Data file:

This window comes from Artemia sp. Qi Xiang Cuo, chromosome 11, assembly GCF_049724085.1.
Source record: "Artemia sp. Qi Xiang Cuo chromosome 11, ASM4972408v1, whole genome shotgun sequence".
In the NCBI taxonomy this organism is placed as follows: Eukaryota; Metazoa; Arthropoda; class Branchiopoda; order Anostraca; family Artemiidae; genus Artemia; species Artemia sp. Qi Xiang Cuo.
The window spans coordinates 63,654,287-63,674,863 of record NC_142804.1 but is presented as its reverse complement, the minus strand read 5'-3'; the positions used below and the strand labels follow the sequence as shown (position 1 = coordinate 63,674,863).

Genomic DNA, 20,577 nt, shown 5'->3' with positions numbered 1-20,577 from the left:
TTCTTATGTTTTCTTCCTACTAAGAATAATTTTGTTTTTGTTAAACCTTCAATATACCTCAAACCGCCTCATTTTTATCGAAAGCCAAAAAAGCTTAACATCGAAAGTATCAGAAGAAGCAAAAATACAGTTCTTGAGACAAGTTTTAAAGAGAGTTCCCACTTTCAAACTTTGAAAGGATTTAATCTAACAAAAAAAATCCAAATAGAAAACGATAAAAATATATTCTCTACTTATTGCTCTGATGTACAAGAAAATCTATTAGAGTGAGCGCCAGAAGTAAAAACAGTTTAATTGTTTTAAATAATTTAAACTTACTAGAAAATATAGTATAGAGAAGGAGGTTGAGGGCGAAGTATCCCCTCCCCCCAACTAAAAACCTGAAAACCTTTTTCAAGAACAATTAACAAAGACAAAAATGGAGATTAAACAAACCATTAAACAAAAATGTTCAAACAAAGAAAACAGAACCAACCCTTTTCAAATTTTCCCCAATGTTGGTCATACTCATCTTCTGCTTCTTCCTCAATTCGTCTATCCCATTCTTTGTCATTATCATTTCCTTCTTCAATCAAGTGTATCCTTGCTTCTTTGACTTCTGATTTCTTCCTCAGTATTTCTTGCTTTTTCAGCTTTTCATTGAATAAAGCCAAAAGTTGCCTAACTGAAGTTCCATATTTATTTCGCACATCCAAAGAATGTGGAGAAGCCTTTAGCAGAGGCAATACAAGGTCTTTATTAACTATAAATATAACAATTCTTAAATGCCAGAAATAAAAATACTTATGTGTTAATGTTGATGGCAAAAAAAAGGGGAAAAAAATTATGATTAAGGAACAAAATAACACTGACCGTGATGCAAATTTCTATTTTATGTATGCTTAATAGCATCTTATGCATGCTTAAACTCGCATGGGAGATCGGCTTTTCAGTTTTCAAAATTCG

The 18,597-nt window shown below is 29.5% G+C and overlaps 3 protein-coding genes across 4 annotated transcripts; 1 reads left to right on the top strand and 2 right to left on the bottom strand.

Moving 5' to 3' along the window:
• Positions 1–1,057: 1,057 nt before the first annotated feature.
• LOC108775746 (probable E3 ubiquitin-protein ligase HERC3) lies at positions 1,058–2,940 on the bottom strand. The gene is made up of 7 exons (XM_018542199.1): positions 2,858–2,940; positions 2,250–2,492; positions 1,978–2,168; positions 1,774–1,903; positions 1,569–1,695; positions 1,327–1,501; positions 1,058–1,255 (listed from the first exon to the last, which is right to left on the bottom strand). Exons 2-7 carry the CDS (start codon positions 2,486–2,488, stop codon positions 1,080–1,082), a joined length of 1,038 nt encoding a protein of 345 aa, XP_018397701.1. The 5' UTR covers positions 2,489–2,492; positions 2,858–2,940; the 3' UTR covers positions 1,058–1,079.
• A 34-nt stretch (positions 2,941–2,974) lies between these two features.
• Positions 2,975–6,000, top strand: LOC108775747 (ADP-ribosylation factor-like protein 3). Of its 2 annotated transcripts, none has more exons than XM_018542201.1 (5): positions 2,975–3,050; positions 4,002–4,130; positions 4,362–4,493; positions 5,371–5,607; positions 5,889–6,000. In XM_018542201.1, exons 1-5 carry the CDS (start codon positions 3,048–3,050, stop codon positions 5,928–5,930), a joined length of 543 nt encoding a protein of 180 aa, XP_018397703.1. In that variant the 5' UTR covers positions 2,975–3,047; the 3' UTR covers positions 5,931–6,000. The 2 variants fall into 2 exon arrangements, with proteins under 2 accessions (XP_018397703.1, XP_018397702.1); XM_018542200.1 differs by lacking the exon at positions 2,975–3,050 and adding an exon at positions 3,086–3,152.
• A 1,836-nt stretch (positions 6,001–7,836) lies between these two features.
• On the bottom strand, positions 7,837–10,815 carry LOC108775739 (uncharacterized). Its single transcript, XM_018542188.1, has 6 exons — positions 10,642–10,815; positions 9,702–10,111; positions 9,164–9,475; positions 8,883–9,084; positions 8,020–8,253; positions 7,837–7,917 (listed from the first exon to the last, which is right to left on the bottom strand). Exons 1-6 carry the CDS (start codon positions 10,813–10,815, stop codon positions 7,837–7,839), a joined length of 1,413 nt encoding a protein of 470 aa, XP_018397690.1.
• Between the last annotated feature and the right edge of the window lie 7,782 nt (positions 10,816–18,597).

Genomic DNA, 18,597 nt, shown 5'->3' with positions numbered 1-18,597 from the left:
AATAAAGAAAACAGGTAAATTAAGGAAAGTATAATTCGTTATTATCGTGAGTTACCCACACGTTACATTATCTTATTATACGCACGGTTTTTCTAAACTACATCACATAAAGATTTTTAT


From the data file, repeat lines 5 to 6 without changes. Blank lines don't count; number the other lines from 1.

Genomic DNA, 20,577 nt, shown 5'->3' with positions numbered 1-20,577 from the left:
TTCTTATGTTTTCTTCCTACTAAGAATAATTTTGTTTTTGTTAAACCTTCAATATACCTCAAACCGCCTCATTTTTATCGAAAGCCAAAAAAGCTTAACATCGAAAGTATCAGAAGAAGCAAAAATACAGTTCTTGAGACAAGTTTTAAAGAGAGTTCCCACTTTCAAACTTTGAAAGGATTTAATCTAACAAAAAAAATCCAAATAGAAAACGATAAAAATATATTCTCTACTTATTGCTCTGATGTACAAGAAAATCTATTAGAGTGAGCGCCAGAAGTAAAAACAGTTTAATTGTTTTAAATAATTTAAACTTACTAGAAAATATAGTATAGAGAAGGAGGTTGAGGGCGAAGTATCCCCTCCCCCCAACTAAAAACCTGAAAACCTTTTTCAAGAACAATTAACAAAGACAAAAATGGAGATTAAACAAACCATTAAACAAAAATGTTCAAACAAAGAAAACAGAACCAACCCTTTTCAAATTTTCCCCAATGTTGGTCATACTCATCTTCTGCTTCTTCCTCAATTCGTCTATCCCATTCTTTGTCATTATCATTTCCTTCTTCAATCAAGTGTATCCTTGCTTCTTTGACTTCTGATTTCTTCCTCAGTATTTCTTGCTTTTTCAGCTTTTCATTGAATAAAGCCAAAAGTTGCCTAACTGAAGTTCCATATTTATTTCGCACATCCAAAGAATGTGGAGAAGCCTTTAGCAGAGGCAATACAAGGTCTTTATTAACTATAAATATAACAATTCTTAAATGCCAGAAATAAAAATACTTATGTGTTAATGTTGATGGCAAAAAAAAGGGGAAAAAAATTATGATTAAGGAACAAAATAACACTGACCGTGATGCAAATTTCTATTTTATGTATGCTTAATAGCATCTTATGCATGCTTAAACTCGCATGGGAGATCGGCTTTTCAGTTTTCAAAATTCG